Fourth, the utter barbarism of the northern troops increased popular revulsion among southern Sudanese against the fundamentalist regime in Khartoum. Government forces—mostly the NIF's militia, the "Popular Defense Forces"—perpetrated terrible atrocities.29 The policy of continuous jihad mobilized tens of thousands of peasants and urban dwellers, many attracted by the prospect of acquiring weapons, conquering lands, and collecting booty. The Popular Defense Forces engaged in violent offensives that relied on overpowering force (including air strikes) and employed extreme measures (with civilians denied humanitarian relief and widespread acts of brutality). Entire villages might be eliminated during its advance.30 According to Rev. Eiffe, an official with the Norwegian People's Aid with ten years in Sudan, the NIF "used the element of Islam to launch a jihad and mobilize young men to go to the south and convince them that if they fought for the defense of Islam, they would go straight to Allah."31

But perhaps the most characteristic and horrifying aspect of the civil war has been Khartoum's consistent practice of enslaving the black populations of southern Sudan and the Nuba mountains.32 So extensive is the practice of slavery that it can be taken as the symbol of the southern Sudan's tribulations. Armed factions, mostly NIF militiamen, raid villages, kill the elderly and those attempting to protect the habitation, then round up other adults, mainly women, and children. "Slave trains" carry these abductees to the north where they are sold to slave merchants who in turn sell them to work on plantations growing crops or for use as domestic servers. Some slaves are shipped to other countries of the Middle East, including Saudi Arabia, Libya, and possibly the United Arab Emirates.33


Arnold Shcherban - 2/4/2005

Besides you Mr. Heuisler, dodged the main issue: the
dicussion of Mr. Foner's article, in particular, reflected
in its title.


Arnold Shcherban - 2/4/2005

As it has become traditional in our exchange you refuse
to respond to the bulk and essence of my arguments, outbranching the discussion into the new direction to begin with.

Further, my "selection" of corporations as "bogeymen" has become "knee-jerk mantra" not a bit more than your solemn odes to them as the saviours and protectors of "traditional American freedoms" and American life-style.
You are partially correct when blaming the US governments
(but apparently not the Bush's or Reigan's one) for many
economic, social and financial woes of the American society.
And I clearly elucidated in my previous comments, my position: it is almost as far from defending the US government, as it is from beating bows to its
Holiness - corporate power.
However, as it has been analytically proved by
many political economists and socilogists the US governments, in general, and especially the Bush administration are not much more than the truest representatives of the Big business/corporations.
Moreover, the majority of them has come from the highest ranks of corporate power and never really severed their
close "relations" with the corporations. Most of them, when retiring from governmental positions in under-senile
age are ushered the 6-7-figure "jobs" in those corporations.
Stating the essence of these well-documented FACTS briefly: they ARE corporations!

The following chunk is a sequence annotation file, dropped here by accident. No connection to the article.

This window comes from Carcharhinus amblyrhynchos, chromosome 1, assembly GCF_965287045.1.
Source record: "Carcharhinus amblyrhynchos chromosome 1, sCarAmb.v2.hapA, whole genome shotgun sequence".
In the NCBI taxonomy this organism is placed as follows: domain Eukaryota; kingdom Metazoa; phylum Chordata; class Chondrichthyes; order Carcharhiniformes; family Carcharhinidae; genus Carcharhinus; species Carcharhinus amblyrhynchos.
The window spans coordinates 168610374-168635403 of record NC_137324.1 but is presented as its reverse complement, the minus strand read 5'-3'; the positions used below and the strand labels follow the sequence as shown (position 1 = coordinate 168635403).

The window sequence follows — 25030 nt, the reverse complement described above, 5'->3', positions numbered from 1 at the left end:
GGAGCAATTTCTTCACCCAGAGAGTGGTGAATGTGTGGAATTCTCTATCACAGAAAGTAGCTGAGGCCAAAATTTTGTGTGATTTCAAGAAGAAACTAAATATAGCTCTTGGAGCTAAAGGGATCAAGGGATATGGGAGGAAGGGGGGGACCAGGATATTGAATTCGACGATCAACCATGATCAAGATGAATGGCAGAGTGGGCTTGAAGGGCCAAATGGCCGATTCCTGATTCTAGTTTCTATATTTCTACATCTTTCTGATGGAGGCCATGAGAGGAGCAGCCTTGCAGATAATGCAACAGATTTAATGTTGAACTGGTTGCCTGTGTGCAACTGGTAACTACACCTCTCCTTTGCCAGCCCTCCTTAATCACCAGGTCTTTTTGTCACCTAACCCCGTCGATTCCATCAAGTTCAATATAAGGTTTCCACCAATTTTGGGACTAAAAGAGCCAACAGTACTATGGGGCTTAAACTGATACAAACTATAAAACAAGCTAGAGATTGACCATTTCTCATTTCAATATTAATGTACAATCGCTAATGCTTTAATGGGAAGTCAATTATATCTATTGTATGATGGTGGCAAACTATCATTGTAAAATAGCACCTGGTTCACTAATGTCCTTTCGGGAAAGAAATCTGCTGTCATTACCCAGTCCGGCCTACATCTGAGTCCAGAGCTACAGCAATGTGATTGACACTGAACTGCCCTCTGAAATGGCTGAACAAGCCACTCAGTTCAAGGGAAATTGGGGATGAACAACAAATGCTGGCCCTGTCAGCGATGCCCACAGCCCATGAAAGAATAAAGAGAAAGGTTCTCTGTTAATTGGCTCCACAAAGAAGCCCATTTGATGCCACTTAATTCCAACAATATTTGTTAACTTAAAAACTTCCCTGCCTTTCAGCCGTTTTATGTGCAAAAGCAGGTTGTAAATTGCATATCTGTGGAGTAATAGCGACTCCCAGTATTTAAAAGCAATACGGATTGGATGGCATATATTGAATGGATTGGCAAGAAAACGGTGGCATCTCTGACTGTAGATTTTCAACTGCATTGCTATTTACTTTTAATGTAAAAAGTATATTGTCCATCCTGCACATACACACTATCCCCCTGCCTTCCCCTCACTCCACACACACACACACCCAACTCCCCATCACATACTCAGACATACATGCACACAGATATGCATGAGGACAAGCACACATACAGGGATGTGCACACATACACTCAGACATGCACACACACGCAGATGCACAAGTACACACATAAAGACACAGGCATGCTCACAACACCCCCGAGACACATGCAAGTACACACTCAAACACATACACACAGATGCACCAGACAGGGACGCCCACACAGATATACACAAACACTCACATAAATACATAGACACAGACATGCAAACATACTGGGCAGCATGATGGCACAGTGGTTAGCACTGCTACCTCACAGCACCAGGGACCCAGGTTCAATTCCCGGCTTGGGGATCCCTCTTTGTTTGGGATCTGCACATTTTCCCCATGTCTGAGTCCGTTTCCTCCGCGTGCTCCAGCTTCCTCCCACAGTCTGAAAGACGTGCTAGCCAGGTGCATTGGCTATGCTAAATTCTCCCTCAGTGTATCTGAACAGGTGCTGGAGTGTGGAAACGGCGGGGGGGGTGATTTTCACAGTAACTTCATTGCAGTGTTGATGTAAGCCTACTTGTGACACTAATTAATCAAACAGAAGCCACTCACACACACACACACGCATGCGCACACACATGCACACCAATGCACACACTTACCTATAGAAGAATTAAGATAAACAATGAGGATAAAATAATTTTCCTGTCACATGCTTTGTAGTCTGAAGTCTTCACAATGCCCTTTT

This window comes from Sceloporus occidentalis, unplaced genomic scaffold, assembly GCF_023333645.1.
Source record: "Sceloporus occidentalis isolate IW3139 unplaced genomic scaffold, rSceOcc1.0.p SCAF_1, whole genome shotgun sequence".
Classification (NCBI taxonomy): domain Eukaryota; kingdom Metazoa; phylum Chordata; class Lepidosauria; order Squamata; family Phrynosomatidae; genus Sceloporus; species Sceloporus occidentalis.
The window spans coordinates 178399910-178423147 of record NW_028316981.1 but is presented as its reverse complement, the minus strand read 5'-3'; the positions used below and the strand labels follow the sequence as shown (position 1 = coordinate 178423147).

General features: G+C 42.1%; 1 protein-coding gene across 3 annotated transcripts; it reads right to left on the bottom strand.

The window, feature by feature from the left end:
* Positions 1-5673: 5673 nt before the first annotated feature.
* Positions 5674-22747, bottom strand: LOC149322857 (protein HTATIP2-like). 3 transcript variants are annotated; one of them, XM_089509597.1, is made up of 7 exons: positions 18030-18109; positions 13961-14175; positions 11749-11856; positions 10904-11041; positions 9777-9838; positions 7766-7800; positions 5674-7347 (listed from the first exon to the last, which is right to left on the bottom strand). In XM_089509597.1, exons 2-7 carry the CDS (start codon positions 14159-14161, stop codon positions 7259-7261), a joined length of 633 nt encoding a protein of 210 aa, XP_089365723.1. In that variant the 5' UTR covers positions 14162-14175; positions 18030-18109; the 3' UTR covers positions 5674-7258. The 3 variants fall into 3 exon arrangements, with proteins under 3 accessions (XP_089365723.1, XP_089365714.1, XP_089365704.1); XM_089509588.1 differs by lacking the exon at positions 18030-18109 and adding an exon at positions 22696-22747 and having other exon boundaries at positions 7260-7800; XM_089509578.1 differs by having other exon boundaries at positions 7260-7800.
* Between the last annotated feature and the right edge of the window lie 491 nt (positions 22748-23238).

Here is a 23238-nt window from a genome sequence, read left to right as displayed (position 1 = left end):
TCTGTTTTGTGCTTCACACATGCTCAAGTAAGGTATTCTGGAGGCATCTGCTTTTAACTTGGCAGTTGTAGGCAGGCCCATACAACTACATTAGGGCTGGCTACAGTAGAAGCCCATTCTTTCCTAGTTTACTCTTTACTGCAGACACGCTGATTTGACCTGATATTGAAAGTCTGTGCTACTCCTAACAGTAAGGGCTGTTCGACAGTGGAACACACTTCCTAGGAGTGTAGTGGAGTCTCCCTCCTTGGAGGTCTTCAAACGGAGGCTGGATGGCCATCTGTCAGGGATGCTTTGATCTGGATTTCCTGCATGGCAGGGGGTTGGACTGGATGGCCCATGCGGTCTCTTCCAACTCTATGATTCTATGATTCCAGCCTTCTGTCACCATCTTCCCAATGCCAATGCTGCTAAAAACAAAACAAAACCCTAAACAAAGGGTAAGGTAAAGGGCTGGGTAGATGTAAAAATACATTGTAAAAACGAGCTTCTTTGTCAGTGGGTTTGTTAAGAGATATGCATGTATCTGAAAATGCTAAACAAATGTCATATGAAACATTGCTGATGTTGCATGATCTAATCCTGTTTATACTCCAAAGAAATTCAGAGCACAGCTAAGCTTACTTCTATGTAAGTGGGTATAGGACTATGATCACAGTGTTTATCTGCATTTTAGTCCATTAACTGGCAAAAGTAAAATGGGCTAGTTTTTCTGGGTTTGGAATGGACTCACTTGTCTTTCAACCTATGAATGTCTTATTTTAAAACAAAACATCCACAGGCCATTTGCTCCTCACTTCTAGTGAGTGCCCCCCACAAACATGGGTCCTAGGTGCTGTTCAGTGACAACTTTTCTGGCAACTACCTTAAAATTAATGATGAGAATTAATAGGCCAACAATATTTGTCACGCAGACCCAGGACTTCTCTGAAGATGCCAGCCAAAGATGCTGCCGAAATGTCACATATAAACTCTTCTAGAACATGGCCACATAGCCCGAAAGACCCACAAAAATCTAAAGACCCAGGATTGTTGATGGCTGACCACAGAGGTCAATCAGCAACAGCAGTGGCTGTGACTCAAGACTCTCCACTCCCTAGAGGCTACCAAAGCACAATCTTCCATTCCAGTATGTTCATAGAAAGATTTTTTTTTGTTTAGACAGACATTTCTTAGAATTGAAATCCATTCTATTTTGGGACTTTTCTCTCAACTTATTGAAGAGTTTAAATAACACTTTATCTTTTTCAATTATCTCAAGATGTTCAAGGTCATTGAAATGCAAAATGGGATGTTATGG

In fact, to continue along the same lines, the political,
economic and financial power in this country are united
in such strong totalitarian type of an alliance, directly or indirectly controling practically all spheres of the American life, (including even the most intimitate ones, like sexual behaviour), the most corrupted, in this sense, regimes in the world can envy.
Nowadays, many serious, (not far left) researchers and analysts deliver this kind of extremely unplesant diagnosis on the "state of the Union".
Therefore, your attempts to picture Republicans,
in general, and Bushists, in particular, as the proponents of interests of common Americans, small business owners versus the government, are at the least, awkward (to remain politically correct).
It is under the full protection of the US governments
the corporations in this country historically became essentially governments within governments, totalitarian-type structures where the role of individuals, excluding the few on the top, is being part of the herd.
The formula used is clear: government*corporation = CORPORATION, not - CORPORATION/government = corporation.
Of course, these formulas are just the derivatives of the
pearl and essence of it all: Money + Politics = Corrupted Power = Anti-Democracy.
Thus, you are absolutely right in the observation:
"Traditional American freedoms are being slowly strangled...", but the blame has be fairly shared by the two "faceless" armies.


N. Friedman - 2/4/2005

Bill,

I only half agree with you. The government is necessary to protect us from corporations. Or to put the matter differently, corporations should not become shadow governments for everyday life. On the other hand, the government should not become too large either. There is a happy medium which, as with all things, is difficult to find.


N. Friedman - 2/4/2005

Peter,

You are actually mistaken. A Jihad was declared in 1992 and it was very violent. Large numbers of people - nearly two million - were killed, rather systematically, as provided explicitly for in the Jihad doctrine. Large numbers of people were, moreover, forced to convert including children taken from their parents and parents deprived of food unless they converted. Moreover, large numbers of people were literally and intentionally - as in premeditated - starved to death.